Noga Zaslavsky

Research expertise: computational models of language and cognition, computational linguistics, artificial intelligence, information theory for cognitive systems    

Noga Zaslavsky, UCI assistant professor of language science, aims to understand language, learning, and reasoning from first principles, building on ideas and methods from machine learning and information theory. She is particularly interested in finding computational principles that explain how we use language to represent the environment; how this representation can emerge in humans and in artificial agents; how it interacts with other cognitive functions, such as perception, motor control, and social reasoning; and how it evolves over time and adapts to changing environments and social needs. To do so, she combines tools from computer science, data science, computational linguistics, and cognitive science, to build principled integrative computational models of language and cognition. She then tests the predictions of these models on multiple types of human data - from behavioral data collected in her lab, to other types of data, such as cross-cultural, developmental, and neural data, in collaboration with a wide range of experimental labs. She’s also using her models to study how language may emerge in artificial agents that have human-like embodiment, without training them on massive amounts of human-generated text.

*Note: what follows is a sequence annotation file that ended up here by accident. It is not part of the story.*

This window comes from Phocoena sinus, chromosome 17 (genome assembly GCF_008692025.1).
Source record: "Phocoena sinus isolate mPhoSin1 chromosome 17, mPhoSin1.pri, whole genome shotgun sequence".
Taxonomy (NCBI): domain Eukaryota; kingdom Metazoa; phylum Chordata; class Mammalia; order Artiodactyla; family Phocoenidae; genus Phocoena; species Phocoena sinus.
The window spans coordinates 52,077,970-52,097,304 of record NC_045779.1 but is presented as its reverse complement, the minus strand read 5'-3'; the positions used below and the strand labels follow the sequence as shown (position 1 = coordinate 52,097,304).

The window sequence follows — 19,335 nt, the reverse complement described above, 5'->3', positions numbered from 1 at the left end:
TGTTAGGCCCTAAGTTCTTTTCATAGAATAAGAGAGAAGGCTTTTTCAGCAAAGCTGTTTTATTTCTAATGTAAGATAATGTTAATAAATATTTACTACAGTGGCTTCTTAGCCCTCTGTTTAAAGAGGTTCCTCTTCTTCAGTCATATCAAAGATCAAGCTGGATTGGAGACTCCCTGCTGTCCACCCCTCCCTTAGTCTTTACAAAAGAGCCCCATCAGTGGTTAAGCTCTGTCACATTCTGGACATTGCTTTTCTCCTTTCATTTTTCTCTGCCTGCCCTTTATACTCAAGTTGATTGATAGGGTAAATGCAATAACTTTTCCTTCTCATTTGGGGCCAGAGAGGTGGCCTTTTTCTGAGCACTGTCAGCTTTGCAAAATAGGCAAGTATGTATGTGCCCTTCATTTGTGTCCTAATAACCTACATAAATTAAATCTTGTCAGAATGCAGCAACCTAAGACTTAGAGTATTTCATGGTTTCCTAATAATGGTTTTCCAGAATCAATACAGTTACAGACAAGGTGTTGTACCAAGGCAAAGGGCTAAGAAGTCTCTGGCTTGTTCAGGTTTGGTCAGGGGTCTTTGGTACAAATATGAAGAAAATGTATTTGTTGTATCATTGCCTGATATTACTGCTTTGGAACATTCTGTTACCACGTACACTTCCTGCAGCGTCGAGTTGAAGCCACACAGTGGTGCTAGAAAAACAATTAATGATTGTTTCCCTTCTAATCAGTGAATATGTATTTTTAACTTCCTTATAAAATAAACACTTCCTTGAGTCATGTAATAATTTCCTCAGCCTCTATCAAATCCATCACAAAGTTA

Her work, funded by the National Institutes of Health, James S. McDonnell Foundation, and several institutional grants, has been published in top-tier journals such as the Proceedings of the National Academy of Sciences (PNAS), as well as top-tier machine learning venues, such as the Neural Information Processing Systems (NeurIPS) conference. Her work has also been recognized by several awards, including the Cognitive Science Society’s 2018 Computational Modeling Prize in Language.



Zaslavsky earned her bachelor’s in computer science and cognitive science and her master’s and Ph.D. in computational neuroscience from The Hebrew University. For the past four years, she’s been a postdoctoral fellow at MIT. She’s excited to join UCI, which has a long tradition of pioneering interdisciplinary research on mathematical models of behavior, and the Department of Language Science in particular, due to its unique role as one of the first language science departments in the world. She’s looking forward to helping reshape how we study language in the age of big data and paving the way for new groundbreaking language research.


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